James Lovelock, the environmentalist and deep ecologist who popularized the Gaia Hypothesis, is as infuriating as he is fascinating. I’m still not quite sure what to make of this man, but my gut instinct tells me he's a bit off his rocker.
A few months ago he grabbed attention by announcing the beginning of the end for Earth and human civilization. In his Independent Online article, Lovelock argued that we recently passed the point of no return in regards to global warming and that the only thing to do now is to maximize the time we have left before extinction. "We have to keep in mind the awesome pace of change and realise how little time is left to act," he says, "and then each community and nation must find the best use of the resources they have to sustain civilisation for as long as they can. Civilisation is energy-intensive and we cannot turn it off without crashing, so we need the security of a powered descent."
I offered a rebuttal to this perspective, but I recently discovered another article of his that also has me shaking my head.
Back in 2001, Lovelock told the Telegraph that we need nuclear power. He also asked the British government to revive atomic energy as an alternative to burning fossil fuels. He went on to downplay the Chernobyl disaster, claiming that it was not the industrial catastrophe that so many people made it out to be. He claimed that only 45 people died at Chernobyl, a figure that was recently blown out of the water by Greenpeace who now claim that the total figure will eventually exceed 93,000.
Further, Lovelock noted his delight in the fact that diverse wildlife had once again returned to the 30km area immediately surrounding the Chernobyl nuclear facility. This is the area, of course, that remains off-limits due to radiation. “The wildlife of Chernobyl know nothing about radiation and do not fear it,” he says, “That they might live a little less long is of no great consequence to them.”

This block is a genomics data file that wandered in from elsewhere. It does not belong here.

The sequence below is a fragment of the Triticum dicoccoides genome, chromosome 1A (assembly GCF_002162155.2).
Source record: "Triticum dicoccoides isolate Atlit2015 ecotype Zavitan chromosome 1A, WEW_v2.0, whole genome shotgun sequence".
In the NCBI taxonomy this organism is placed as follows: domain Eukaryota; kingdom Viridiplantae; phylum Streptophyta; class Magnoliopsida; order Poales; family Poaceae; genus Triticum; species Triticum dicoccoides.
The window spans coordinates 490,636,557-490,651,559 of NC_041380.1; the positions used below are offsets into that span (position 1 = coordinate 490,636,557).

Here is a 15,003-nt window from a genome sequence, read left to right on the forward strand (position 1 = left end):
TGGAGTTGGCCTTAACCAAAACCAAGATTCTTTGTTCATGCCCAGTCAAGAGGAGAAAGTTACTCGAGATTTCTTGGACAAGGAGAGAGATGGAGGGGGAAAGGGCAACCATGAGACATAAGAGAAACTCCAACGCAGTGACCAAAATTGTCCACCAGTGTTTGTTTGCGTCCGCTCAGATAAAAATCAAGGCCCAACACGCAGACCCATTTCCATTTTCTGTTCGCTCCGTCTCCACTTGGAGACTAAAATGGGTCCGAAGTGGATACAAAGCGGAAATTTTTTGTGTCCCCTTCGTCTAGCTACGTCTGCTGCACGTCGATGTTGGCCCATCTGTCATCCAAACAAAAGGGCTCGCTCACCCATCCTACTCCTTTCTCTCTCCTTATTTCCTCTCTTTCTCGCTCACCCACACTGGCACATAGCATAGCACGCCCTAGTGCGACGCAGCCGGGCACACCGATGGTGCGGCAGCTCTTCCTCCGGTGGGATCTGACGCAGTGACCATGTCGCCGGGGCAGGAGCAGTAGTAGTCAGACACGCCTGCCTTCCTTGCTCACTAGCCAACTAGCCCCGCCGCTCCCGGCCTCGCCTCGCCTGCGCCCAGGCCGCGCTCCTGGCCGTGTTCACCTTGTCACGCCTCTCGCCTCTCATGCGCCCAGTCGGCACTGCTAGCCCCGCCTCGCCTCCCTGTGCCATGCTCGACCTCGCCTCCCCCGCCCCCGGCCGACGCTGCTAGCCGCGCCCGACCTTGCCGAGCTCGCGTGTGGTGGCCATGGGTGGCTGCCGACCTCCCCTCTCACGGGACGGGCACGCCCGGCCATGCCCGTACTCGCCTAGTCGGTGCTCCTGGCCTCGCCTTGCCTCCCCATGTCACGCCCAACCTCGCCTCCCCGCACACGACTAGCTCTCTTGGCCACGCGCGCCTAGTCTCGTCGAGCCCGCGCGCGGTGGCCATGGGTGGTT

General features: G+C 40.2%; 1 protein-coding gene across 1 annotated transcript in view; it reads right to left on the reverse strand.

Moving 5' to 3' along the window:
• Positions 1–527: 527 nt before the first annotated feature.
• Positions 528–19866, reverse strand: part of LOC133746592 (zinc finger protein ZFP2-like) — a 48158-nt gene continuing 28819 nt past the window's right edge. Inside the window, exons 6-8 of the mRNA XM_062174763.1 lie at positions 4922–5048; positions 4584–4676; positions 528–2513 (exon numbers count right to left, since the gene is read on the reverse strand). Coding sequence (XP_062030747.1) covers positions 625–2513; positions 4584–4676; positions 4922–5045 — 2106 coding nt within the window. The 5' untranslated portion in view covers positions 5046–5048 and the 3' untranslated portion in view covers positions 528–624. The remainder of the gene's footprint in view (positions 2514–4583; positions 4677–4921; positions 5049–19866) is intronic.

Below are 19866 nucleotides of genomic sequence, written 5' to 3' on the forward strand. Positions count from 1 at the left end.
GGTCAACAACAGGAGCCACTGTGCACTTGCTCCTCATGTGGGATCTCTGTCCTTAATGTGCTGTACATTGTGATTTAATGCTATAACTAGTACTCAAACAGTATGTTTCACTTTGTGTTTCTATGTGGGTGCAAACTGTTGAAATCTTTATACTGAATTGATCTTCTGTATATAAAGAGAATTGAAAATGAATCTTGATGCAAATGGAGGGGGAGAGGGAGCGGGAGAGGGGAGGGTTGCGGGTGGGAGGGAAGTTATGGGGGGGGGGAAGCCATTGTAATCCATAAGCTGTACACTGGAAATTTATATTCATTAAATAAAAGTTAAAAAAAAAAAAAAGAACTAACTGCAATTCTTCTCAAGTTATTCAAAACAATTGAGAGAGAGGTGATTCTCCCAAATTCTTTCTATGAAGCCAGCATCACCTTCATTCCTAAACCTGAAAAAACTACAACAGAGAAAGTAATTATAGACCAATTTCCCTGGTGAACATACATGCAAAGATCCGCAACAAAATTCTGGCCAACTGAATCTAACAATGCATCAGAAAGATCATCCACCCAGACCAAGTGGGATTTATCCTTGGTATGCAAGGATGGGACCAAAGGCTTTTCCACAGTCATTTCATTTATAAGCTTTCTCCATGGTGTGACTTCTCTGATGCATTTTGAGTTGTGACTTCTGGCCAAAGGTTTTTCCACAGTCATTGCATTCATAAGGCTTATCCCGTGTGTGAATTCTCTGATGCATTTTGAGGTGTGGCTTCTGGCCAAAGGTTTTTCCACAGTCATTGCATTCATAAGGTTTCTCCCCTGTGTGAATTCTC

Inspired by this shining and radioactive example of passive environmental remediation, Lovelock argues that we should actually recreate similar situations elsewhere: “I have wondered if the small volumes of nuclear waste from power production should be stored in tropical forests and other habitats in need of a reliable guardian against their destruction by greedy developers.”
Now that’s a hardcore solution to the global warming problem if I ever heard one.
Spread radioactive material around to keep the pesky humans out.
I don’t know whether to laugh or cry. Clearly, Lovelock has no faith that the Establishment will ever acquire the resolve to deal with ongoing environmental problems. Rather than work to see certain areas declared off limits, or see that moratoriums and treaties are established and enforced, Lovelock instead promotes a curious call for coercive environmentalist sabotage.
As for nuclear energy itself, “The worst that could happen, if Chernobyls became endemic, is that we lived a little less long in a mildly radioactive world,” he says, “To me this is preferable to the loss of our hard-won civilisation in a greenhouse catastrophe.”
Although I could be wrong, I find his concern for our "hard-won" civilization to be disingenuous. The problem with many gaianists is their disregard for the individual, whether they be human or non-human. Lovelock's lack of interest for animal welfare in radioactive zones and his dangerous call for the spread of radioactive materials shows that his concern is for the abstract super-organism and not for the individual creatures themselves.
One could counter-argue that by looking out for the health of the entire planet he is expressing concern for the individual. If there's no habitable planet, after all, how can there be individuals?
At the same time, however, I cannot help but think that the road to an entire array of personal hells is paved by Lovelock's good intentions. Upholding concern over conceptual entities rather than tangible living creatures is a moral failing and a grave mistake. Sustaining life at the expense of an acceptable quality to that life is an end that is not justified by the means.
Tags: james lovelock, deep ecology, nuclear energy, Chernobyl disaster, environmentalist activism, environmentalist sabotage, animal welfare, human welfare.